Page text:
You Might as Well Face it: You’re Addicted to (OCO)

Overseas Contingency OperationsYou Might as Well Face it: You’re Addicted to (OCO)It's closer to the truth to say that they can't get enough

Article, National Security,  | Quick Take
Feb 14, 2019  | 3 min read | Print Article

It’s Valentine’s Day, and who doesn’t love a little throwback to Robert Palmer and his addiction to love? Too young to remember this iconic music video? Go ahead and watch it, we’ll wait…

Yep, that’s your earworm for this day dedicated to love.

But on a more serious, and exasperating note, the entire federal government seems to be addicted to Overseas Contingency Operations (OCO) funding. Literally these funds are meant to be spent on overseas programs that are contingencies; in other words, not expected. Close readers of TCS analysis are well acquainted with our disdain for this slush fund of “magic beans” money that, thanks to dodgy accounting practices, doesn’t count against the budget caps of the Budget Control Act of 2011.

The vast, vast majority of OCO funding goes to the Pentagon. But, of course, other parts of the federal government also operate overseas. And chief among them is the State Department. So, it’s no surprise the folks at State would also want to get a portion of their annual appropriation exempted from the budget caps, allowing them to spend more without it “counting,” as in some alternate budget universe. (But it surely adds to our burgeoning deficit, if anyone besides us still cares about that.)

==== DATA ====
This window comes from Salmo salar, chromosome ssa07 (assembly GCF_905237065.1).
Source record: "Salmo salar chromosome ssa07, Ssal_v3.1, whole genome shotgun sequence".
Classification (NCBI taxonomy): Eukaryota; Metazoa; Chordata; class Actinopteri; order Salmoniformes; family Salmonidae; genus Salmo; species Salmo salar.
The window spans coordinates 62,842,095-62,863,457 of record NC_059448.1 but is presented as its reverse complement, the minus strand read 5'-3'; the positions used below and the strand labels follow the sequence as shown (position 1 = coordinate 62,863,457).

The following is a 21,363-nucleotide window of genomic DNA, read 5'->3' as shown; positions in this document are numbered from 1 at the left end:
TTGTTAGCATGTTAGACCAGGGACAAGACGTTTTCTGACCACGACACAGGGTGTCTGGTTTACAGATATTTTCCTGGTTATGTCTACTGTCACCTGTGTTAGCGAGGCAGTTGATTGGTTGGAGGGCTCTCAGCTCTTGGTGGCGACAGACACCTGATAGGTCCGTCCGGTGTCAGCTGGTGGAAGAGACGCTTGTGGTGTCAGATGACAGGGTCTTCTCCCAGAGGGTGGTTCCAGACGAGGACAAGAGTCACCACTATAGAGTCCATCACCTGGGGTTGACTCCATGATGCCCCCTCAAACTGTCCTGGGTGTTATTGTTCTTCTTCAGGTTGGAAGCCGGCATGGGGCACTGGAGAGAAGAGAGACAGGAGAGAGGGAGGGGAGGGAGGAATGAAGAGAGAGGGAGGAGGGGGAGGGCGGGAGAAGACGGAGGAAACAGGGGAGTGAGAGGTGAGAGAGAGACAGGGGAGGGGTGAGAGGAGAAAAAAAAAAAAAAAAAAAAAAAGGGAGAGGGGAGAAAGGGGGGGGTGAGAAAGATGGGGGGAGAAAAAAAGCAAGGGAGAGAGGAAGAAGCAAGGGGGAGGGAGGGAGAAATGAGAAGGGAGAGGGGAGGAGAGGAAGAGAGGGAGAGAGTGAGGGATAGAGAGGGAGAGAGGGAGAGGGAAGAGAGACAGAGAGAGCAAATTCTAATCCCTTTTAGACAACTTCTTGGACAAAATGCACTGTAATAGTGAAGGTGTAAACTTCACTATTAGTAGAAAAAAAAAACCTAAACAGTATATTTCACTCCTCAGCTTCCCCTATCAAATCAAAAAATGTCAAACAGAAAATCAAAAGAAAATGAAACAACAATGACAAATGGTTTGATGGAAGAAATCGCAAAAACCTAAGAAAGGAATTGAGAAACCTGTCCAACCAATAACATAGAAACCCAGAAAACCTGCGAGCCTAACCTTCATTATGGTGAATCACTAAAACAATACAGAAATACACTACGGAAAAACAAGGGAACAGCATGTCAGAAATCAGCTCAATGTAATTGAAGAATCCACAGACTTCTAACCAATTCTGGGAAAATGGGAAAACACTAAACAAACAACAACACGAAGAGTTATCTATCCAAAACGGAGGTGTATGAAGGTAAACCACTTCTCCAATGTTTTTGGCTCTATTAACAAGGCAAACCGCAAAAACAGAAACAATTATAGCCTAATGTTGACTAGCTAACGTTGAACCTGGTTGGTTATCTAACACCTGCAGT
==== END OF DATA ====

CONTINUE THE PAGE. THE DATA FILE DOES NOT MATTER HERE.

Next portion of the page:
A review of the State Department portion of the Fiscal Year 2019 Omnibus Appropriation conference agreement shows that of $54.2 billion in funding, $8.3 billion is OCO funds. Overall that’s not a huge portion, only about 15%, but if you look at the eleven funding lines that receive a boost from OCO, you’ll be surprised by some of the numbers.

For instance, 35% of “Diplomatic Programs” are funded with OCO money. We’ll agree that diplomatic programs are definitely pursued overseas. But, seriously, are more than a third of them contingencies? Is the State Department that bad at planning that such a high percentage of their diplomacy comes as a surprise to them? (Wait, maybe we answered our own question there…)

Other programs with roughly one-third of their funding considered “contingencies” are a) Special Inspector General for Afghanistan Reconstruction (SIGAR), and b) the Economic Support Fund.

Clocking in at 40% of its funding coming from OCO is the Office of Migration and Refugee Assistance.

And a whopping two-thirds or more of these programs are funded as contingencies:

  1. Peacekeeping Activities,
  2. Transition Initiatives, and
  3. Peacekeeping Operations.

As the 116th Congress considers its options for oversight of the President’s upcoming Fiscal Year 2020 budget request, we urge them to reconsider this addiction to OCO. It’s spreading, and the budgetary consequences are real.

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